A 4-year-old child in Riverside County has died of the flu, bringing California’s death toll from influenza so far this season to 52.
The child, whose name has not been released by officials, had no underlying health issues and had not been vaccinated against the flu, according to Riverside County public health officer Dr. Cameron Kaiser.
“This is a tragic reminder that the flu can still kill, and that children are particularly susceptible to the illness,” Kaiser said in a statement. “Get your flu shot and get protected.”
The child, who lived in the southwest part of the county, died outside the county. Local officials were notified this month.
Officials say that the strain of influenza going around this year — H1N1 — tends to be most dangerous for children and pregnant women.
Nationwide, 16 children have died from the flu this season, U.S. Centers for Disease Control and Prevention officials said Friday.
The flu season runs from October through May and typically peaks in February. Flu cases in California appear to be increasing in January, suggesting the season has not yet reached its height.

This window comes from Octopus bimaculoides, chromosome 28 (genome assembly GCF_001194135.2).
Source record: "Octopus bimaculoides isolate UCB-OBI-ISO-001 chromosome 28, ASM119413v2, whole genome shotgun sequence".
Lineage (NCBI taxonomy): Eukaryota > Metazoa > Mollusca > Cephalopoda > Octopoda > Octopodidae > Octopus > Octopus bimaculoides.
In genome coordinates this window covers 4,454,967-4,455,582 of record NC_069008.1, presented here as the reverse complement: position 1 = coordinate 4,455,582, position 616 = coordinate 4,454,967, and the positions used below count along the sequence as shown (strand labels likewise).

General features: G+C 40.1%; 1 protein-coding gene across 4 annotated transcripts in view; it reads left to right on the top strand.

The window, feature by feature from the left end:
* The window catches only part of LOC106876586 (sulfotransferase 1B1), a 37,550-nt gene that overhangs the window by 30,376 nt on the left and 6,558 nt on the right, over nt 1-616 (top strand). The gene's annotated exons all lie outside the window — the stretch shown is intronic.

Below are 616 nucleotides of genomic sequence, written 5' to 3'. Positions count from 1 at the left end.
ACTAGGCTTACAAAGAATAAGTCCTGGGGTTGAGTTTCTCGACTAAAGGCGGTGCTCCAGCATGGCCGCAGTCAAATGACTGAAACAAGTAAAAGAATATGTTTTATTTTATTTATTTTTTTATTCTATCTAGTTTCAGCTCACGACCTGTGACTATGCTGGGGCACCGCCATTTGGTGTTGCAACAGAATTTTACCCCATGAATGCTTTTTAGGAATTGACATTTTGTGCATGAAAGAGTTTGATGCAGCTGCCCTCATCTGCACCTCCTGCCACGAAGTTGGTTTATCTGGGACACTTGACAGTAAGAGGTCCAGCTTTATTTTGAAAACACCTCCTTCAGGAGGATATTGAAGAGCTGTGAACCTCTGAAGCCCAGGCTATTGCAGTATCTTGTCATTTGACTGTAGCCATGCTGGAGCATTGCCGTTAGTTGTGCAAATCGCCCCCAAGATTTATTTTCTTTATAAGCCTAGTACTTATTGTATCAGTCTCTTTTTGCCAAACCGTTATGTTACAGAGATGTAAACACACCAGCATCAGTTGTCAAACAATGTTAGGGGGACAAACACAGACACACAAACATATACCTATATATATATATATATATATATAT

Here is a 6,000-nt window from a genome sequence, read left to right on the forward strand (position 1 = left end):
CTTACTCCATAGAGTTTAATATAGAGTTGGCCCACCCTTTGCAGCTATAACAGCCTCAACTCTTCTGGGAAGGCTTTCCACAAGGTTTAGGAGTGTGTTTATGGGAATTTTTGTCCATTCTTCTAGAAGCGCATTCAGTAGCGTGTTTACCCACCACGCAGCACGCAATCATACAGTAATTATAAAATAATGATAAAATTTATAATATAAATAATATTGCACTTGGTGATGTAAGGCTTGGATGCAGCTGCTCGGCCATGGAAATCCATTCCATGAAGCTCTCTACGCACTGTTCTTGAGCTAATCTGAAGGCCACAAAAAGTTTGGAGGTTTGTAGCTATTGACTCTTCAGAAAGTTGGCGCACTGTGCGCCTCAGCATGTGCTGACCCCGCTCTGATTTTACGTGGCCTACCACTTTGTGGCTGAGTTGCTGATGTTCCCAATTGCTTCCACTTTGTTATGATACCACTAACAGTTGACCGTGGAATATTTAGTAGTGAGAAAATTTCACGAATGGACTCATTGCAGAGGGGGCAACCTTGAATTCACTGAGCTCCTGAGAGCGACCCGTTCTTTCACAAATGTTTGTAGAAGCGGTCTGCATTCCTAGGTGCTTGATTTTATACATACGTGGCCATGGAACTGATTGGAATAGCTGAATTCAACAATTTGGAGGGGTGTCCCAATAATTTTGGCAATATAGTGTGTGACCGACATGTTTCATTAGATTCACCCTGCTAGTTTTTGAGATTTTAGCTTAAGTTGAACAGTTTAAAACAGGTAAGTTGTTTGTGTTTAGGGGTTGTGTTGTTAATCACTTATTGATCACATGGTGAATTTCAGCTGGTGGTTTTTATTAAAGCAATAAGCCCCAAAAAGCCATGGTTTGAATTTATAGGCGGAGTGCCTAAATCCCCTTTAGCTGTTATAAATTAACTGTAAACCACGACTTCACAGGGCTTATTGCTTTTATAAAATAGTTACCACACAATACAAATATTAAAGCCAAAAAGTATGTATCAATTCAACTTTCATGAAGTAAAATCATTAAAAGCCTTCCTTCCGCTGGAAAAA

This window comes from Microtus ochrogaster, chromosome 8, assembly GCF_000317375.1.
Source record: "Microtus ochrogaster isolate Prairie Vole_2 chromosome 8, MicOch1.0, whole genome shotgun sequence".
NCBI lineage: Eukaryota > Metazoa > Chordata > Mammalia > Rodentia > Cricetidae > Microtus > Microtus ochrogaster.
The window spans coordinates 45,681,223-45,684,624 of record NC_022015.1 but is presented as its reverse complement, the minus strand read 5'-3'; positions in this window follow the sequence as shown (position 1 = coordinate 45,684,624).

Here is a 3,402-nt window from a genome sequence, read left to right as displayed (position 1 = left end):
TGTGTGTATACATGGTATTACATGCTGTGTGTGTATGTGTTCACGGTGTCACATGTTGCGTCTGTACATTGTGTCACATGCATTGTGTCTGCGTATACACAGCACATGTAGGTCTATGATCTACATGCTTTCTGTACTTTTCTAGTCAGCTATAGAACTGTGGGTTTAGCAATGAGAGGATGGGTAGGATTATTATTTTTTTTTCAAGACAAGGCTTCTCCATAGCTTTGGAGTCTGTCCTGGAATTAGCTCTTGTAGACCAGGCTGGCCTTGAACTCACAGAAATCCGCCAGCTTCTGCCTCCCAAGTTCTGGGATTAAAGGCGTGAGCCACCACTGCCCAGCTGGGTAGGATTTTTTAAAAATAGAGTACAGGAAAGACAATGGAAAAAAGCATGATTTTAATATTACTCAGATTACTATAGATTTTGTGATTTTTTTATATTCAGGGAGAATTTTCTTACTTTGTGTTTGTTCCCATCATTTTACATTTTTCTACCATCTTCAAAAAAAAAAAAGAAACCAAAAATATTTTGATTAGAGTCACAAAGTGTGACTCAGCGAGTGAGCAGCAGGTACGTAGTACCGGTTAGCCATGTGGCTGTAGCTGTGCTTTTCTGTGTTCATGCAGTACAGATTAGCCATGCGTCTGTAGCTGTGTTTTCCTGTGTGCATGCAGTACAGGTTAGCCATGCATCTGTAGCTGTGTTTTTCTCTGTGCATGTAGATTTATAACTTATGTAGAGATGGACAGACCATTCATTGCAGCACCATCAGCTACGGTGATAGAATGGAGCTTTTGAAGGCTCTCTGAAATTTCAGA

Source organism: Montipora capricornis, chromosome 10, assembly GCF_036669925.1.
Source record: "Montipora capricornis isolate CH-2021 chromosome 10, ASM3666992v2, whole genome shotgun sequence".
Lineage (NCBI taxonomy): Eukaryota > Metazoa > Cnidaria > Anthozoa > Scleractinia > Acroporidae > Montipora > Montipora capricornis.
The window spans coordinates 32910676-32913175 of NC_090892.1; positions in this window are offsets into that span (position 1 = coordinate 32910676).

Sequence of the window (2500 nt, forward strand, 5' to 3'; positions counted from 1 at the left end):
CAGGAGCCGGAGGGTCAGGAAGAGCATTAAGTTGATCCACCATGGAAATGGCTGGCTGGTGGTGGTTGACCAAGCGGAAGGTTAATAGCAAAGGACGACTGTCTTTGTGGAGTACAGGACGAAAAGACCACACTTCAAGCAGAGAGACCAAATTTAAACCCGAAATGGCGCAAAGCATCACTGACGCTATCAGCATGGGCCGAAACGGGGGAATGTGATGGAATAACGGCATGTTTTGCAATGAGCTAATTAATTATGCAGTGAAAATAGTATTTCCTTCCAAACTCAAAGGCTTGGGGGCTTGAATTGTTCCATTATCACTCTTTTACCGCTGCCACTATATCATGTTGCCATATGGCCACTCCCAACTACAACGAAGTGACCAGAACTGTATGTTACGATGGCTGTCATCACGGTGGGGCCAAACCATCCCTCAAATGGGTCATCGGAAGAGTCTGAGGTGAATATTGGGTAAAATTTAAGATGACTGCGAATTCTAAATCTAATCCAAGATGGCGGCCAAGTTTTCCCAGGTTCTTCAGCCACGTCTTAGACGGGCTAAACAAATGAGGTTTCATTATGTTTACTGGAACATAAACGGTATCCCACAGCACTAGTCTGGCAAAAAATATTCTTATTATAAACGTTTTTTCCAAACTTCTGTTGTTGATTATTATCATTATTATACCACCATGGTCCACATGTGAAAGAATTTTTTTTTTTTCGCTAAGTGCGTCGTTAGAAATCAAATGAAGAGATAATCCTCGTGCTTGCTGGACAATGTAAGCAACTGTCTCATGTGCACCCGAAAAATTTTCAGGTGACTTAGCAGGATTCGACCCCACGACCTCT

Officials encourage everyone over 6 months of age to get vaccinated. The vaccine takes about two weeks to take effect.
Last year’s flu season killed 185 children nationwide, 80% of whom were not vaccinated, according to the CDC.
The flu shot reduces a pregnant woman’s chance of catching the flu by 40% and provides immunity for her baby, experts say. People who receive the shot and then still catch the flu typically experience less severe symptoms.
Overall, this year’s flu season is expected to be less severe than last year’s, when the deadly H3N2 strain was the most prevalent across the country. Then, so many people fell ill that hospitals overflowed with patients and ran out of medicines.
Still, between October and the end of last week, 52 people in California died of the flu, according to state data. Half of the deaths were of people over the age of 65.
Nationwide, between 6 million and 7 million people have caught the flu this season, half of whom have sought medical care for their illness, federal officials say. Between 69,000 and 84,000 people have been hospitalized for the flu so far, they say.
To prevent the spread of flu, the CDC recommends staying home for 24 hours after a fever ends, covering your nose and mouth with a tissue when you cough or sneeze, and washing your hands often.